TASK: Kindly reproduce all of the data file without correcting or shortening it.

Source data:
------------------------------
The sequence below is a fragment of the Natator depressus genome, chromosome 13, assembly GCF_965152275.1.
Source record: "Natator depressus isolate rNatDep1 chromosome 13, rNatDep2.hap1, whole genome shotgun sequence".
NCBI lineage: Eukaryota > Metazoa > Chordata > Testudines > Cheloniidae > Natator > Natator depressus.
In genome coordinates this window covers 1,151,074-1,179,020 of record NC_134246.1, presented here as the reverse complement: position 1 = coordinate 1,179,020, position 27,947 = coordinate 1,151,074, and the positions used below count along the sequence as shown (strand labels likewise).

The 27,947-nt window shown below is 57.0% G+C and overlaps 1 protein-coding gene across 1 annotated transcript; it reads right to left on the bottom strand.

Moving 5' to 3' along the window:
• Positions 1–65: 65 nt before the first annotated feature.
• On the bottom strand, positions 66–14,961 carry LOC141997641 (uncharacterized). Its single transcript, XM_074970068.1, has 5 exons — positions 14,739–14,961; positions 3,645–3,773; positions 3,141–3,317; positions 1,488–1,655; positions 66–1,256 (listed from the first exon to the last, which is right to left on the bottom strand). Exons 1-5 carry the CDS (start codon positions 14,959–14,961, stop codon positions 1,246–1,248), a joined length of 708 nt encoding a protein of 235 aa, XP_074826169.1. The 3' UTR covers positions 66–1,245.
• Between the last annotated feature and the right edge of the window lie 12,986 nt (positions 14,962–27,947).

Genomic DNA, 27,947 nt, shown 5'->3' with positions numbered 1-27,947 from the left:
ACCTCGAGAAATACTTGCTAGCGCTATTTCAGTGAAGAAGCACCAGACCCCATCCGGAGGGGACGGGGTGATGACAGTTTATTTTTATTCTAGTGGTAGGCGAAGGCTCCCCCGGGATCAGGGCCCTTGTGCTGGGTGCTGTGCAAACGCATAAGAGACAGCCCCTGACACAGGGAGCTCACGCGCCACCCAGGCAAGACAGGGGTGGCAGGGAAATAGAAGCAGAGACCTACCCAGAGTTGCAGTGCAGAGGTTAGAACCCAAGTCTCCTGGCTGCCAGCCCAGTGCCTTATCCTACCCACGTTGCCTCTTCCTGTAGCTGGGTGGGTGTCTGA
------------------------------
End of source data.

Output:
The sequence below is a fragment of the Natator depressus genome, chromosome 13, assembly GCF_965152275.1.
Source record: "Natator depressus isolate rNatDep1 chromosome 13, rNatDep2.hap1, whole genome shotgun sequence".
NCBI lineage: Eukaryota > Metazoa > Chordata > Testudines > Cheloniidae > Natator > Natator depressus.
In genome coordinates this window covers 1,151,074-1,179,020 of record NC_134246.1, presented here as the reverse complement: position 1 = coordinate 1,179,020, position 27,947 = coordinate 1,151,074, and the positions used below count along the sequence as shown (strand labels likewise).

The 27,947-nt window shown below is 57.0% G+C and overlaps 1 protein-coding gene across 1 annotated transcript; it reads right to left on the bottom strand.

Moving 5' to 3' along the window:
• Positions 1–65: 65 nt before the first annotated feature.
• On the bottom strand, positions 66–14,961 carry LOC141997641 (uncharacterized). Its single transcript, XM_074970068.1, has 5 exons — positions 14,739–14,961; positions 3,645–3,773; positions 3,141–3,317; positions 1,488–1,655; positions 66–1,256 (listed from the first exon to the last, which is right to left on the bottom strand). Exons 1-5 carry the CDS (start codon positions 14,959–14,961, stop codon positions 1,246–1,248), a joined length of 708 nt encoding a protein of 235 aa, XP_074826169.1. The 3' UTR covers positions 66–1,245.
• Between the last annotated feature and the right edge of the window lie 12,986 nt (positions 14,962–27,947).

Genomic DNA, 27,947 nt, shown 5'->3' with positions numbered 1-27,947 from the left:
ACCTCGAGAAATACTTGCTAGCGCTATTTCAGTGAAGAAGCACCAGACCCCATCCGGAGGGGACGGGGTGATGACAGTTTATTTTTATTCTAGTGGTAGGCGAAGGCTCCCCCGGGATCAGGGCCCTTGTGCTGGGTGCTGTGCAAACGCATAAGAGACAGCCCCTGACACAGGGAGCTCACGCGCCACCCAGGCAAGACAGGGGTGGCAGGGAAATAGAAGCAGAGACCTACCCAGAGTTGCAGTGCAGAGGTTAGAACCCAAGTCTCCTGGCTGCCAGCCCAGTGCCTTATCCTACCCACGTTGCCTCTTCCTGTAGCTGGGTGGGTGTCTGA